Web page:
homeapplicationsnews20/20 audio seriessearchcontact

Introduction to the series by Christina Koutsoukos
back to the list »

Cary Cooper

At what point does pressure become stress?
We’ve reached the 21st Century, yet employees seem to be working harder for longer and feeling less secure than they ever have. The World Health Organisation recognises that on-the-job stress affects both the psychological and physical health of employees, as well as the physical health of the workplace.

The UK has put measures in place to address the impact of work-related stress on work-place absence. But this connection wasn’t always recognised or acknowledged. Professor Cary Cooper is professor of organisational psychology and health at Lancaster University in the UK and among his many other professional distinctions, has been honoured with Commander for the British Empire Award for his work. Today he talks with Christina Koutsoukas about his research and practise in the field of occupational health and stress.  (Running time: 23 mins 23 secs Download: 32.9 MB)

Conversation Focus

  • We have a problem identifying the difference between pressure and stress. 
  • We need be able to identify the pattern of stress sources so that we can do something about stress. 
  • There are jobs that are perceived to be more stressful than others, but when it comes down to it, it’s actually constant change and removal of control from individuals that’s the stressor.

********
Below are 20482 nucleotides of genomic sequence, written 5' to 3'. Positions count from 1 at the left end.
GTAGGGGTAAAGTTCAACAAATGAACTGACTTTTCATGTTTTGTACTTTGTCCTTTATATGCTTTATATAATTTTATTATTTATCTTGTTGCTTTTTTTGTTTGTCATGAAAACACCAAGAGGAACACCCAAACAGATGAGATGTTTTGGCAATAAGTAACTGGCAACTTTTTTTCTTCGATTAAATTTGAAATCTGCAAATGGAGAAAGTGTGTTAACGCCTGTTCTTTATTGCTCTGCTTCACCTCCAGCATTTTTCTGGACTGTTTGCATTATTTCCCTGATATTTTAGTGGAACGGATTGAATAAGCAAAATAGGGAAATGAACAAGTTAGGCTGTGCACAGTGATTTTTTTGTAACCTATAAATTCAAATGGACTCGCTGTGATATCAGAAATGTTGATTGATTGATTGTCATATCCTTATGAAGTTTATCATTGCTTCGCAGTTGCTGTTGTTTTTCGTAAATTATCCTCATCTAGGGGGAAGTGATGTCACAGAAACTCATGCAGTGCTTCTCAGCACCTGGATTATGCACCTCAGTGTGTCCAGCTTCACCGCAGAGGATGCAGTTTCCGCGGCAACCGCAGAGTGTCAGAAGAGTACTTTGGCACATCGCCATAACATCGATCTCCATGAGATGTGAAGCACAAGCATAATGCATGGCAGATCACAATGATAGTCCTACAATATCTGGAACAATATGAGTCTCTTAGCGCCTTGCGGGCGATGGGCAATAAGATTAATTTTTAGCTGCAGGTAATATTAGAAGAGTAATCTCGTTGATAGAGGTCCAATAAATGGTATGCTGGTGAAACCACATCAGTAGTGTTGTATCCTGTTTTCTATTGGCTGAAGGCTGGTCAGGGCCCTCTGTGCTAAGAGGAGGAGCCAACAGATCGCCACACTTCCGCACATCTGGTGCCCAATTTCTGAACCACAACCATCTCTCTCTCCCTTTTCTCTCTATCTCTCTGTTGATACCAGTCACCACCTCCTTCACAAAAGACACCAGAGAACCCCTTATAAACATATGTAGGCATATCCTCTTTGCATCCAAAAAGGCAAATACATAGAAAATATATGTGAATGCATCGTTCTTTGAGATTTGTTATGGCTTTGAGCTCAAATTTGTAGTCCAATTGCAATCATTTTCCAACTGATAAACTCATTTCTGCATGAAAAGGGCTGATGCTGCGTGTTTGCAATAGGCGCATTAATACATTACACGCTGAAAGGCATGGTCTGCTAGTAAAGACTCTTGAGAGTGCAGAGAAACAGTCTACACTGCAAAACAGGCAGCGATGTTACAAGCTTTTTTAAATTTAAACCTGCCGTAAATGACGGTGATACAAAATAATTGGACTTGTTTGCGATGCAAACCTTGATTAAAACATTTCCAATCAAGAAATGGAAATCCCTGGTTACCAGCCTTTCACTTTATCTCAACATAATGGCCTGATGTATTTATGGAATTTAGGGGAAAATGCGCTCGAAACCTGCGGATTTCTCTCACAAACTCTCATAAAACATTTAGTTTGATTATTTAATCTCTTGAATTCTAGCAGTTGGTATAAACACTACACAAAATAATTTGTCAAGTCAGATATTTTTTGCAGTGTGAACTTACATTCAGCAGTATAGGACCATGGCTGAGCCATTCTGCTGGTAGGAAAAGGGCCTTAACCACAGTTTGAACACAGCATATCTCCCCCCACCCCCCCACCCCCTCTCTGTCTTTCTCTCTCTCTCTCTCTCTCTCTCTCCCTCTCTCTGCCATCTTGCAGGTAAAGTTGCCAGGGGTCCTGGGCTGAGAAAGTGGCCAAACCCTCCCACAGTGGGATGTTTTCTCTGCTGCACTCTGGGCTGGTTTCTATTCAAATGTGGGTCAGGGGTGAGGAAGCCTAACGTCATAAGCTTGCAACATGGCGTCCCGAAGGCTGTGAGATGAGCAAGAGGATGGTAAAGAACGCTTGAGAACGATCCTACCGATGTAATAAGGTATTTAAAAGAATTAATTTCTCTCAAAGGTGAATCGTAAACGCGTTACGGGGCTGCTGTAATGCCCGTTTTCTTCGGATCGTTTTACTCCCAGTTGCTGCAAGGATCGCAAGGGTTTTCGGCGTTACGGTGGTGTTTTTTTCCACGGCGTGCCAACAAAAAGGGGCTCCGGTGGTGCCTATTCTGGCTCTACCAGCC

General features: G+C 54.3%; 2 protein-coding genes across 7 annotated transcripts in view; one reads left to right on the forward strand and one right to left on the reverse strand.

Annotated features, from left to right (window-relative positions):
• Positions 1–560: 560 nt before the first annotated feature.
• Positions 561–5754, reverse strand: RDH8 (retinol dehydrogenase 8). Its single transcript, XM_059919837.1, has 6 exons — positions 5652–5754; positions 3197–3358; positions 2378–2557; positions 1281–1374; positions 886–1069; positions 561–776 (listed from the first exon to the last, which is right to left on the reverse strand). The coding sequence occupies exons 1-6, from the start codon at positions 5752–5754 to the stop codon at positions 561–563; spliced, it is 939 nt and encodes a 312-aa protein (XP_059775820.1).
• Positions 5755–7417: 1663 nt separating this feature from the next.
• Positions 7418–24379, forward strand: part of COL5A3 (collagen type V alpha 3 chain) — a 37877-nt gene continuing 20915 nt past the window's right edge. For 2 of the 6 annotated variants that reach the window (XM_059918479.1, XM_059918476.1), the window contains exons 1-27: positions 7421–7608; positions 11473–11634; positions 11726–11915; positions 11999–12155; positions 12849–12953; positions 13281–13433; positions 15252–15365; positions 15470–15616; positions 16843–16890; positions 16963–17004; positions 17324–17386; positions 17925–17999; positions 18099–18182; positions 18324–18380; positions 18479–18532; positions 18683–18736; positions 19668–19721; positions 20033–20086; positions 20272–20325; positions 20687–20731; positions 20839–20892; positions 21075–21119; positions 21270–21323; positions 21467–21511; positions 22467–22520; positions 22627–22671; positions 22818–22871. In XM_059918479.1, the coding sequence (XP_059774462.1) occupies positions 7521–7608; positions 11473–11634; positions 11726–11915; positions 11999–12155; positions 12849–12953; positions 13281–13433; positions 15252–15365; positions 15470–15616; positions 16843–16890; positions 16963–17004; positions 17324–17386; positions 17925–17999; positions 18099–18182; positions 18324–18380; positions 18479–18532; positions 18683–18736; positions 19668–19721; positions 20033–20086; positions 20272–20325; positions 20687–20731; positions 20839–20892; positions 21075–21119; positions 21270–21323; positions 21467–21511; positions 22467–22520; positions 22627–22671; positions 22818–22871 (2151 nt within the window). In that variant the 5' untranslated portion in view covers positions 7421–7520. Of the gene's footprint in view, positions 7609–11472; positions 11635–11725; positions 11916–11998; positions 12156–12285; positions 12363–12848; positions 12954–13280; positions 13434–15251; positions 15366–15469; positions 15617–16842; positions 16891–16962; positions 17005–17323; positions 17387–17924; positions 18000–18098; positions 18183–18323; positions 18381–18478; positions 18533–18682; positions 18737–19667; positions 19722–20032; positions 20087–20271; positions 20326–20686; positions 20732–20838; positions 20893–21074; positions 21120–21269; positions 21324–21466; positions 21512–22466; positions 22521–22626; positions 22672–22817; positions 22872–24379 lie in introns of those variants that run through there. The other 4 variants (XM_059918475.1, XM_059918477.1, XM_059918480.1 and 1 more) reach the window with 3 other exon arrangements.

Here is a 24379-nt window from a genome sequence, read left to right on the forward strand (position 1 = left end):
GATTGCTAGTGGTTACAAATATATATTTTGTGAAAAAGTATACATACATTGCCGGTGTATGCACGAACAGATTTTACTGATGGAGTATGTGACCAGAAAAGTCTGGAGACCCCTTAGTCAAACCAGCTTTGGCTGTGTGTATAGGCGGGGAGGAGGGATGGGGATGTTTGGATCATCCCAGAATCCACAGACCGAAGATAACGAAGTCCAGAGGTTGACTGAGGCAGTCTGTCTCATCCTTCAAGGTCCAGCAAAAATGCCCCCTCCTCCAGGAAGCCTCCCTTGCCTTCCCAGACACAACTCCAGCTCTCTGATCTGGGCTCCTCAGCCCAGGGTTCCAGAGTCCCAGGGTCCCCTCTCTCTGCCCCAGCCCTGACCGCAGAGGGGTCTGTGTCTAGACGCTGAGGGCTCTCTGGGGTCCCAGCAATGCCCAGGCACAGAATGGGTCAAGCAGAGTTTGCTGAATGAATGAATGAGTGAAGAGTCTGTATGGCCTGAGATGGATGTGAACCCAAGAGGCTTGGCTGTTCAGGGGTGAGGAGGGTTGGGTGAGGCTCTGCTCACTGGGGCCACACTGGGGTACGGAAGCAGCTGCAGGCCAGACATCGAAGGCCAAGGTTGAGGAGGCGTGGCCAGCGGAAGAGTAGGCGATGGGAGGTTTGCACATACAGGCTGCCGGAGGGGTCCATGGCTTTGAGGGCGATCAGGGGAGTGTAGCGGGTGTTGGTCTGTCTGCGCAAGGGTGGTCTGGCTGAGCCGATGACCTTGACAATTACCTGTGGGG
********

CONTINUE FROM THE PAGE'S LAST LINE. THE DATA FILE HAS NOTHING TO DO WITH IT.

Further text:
• There’s no doubt there’s a nexus between stress and illness. 
  • There’s still a variety of attitudes by employers. Some say it’s their duty of care and looking for the source of the problem; others say it’s nothing to do with them. It’s really a two-way street between individuals and organisations. 
  • The UK is treating workplace stress as a national OHS issue. Stress is responsible for 40% of the country’s total invalid benefits. 
  • Research is now being done on the cost of stress to productivity. 
  • For companies serious about doing something about stress rates there’s a psychometric measure they can use to audit stress and set benchmarks within their organisation.

About Cary Cooper

Until October 2003 Cary Cooper held a chair at UMIST where he was formerly Deputy Vice Chancellor. He is Visiting Professor at Heriot-Watt University (Edinburgh), and the universities of Sheffield, Exeter and Liverpool, and holds honorary doctorates from Heriot-Watt, Wolverhampton, Aston and Middlesex universities.

He holds many professional distinctions including Commander of the Order of the British Empire, has held a long list of leadership roles and has a number of editorial and publishing responsibilities including that of co-editor of The Blackwell Encyclopaedia of Management -a twelve-volume scholarly international encyclopaedia of the management sciences, extensively revised in 2005.


About Professor Cooper 

Stress: a brief history 

Organisations and the psychological contract

Original artwork by Nicola Hensel
Disclaimer : Privacy : © VOICEMAP™ 2007 : admin@voicemap.net